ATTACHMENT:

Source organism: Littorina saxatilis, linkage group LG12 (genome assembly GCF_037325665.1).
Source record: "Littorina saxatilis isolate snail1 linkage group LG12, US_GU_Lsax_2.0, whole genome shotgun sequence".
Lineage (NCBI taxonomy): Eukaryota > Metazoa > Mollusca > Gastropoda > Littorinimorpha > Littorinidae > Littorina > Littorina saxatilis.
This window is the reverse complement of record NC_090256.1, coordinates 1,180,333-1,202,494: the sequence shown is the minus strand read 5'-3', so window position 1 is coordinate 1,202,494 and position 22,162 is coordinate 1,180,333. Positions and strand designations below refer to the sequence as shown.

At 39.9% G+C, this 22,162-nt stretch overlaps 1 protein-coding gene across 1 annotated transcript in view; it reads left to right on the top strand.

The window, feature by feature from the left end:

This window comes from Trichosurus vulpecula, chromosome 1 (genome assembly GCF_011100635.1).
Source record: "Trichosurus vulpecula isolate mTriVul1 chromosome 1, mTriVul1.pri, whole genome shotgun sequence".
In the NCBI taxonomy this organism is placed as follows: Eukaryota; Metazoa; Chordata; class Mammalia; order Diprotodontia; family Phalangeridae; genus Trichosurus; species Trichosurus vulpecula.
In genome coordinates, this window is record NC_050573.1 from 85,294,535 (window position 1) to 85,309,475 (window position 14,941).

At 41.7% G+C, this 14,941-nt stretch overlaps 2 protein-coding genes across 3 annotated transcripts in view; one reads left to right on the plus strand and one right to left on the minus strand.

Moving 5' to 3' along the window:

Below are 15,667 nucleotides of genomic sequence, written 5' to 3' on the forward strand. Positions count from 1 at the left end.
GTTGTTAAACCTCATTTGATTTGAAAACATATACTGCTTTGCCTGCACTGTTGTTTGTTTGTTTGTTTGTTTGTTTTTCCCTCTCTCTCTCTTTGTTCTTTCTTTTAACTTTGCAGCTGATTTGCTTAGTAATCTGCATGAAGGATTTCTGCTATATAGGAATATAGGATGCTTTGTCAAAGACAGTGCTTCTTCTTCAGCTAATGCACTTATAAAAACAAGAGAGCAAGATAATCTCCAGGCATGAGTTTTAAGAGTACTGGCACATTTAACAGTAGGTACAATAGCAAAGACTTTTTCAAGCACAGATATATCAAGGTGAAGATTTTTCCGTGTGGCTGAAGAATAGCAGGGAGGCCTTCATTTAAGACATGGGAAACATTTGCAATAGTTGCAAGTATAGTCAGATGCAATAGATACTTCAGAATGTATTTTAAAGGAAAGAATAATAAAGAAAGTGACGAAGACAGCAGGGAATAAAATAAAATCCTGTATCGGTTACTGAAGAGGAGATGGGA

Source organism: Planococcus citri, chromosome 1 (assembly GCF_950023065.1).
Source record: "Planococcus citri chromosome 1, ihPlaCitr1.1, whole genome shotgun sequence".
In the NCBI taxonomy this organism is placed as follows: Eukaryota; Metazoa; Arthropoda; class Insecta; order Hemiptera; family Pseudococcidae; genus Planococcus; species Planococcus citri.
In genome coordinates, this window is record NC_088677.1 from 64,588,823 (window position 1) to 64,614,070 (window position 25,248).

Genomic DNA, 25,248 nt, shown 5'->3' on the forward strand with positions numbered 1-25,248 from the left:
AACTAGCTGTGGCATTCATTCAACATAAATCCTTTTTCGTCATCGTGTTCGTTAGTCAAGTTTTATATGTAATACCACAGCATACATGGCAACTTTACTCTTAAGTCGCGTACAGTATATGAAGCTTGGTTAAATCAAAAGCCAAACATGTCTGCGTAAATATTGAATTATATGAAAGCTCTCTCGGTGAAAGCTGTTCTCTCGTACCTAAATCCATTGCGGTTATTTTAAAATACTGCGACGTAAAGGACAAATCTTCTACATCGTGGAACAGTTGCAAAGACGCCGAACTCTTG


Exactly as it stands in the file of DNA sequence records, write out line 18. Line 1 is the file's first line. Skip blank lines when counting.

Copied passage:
In genome coordinates, this window is record NC_088677.1 from 64,588,823 (window position 1) to 64,614,070 (window position 25,248).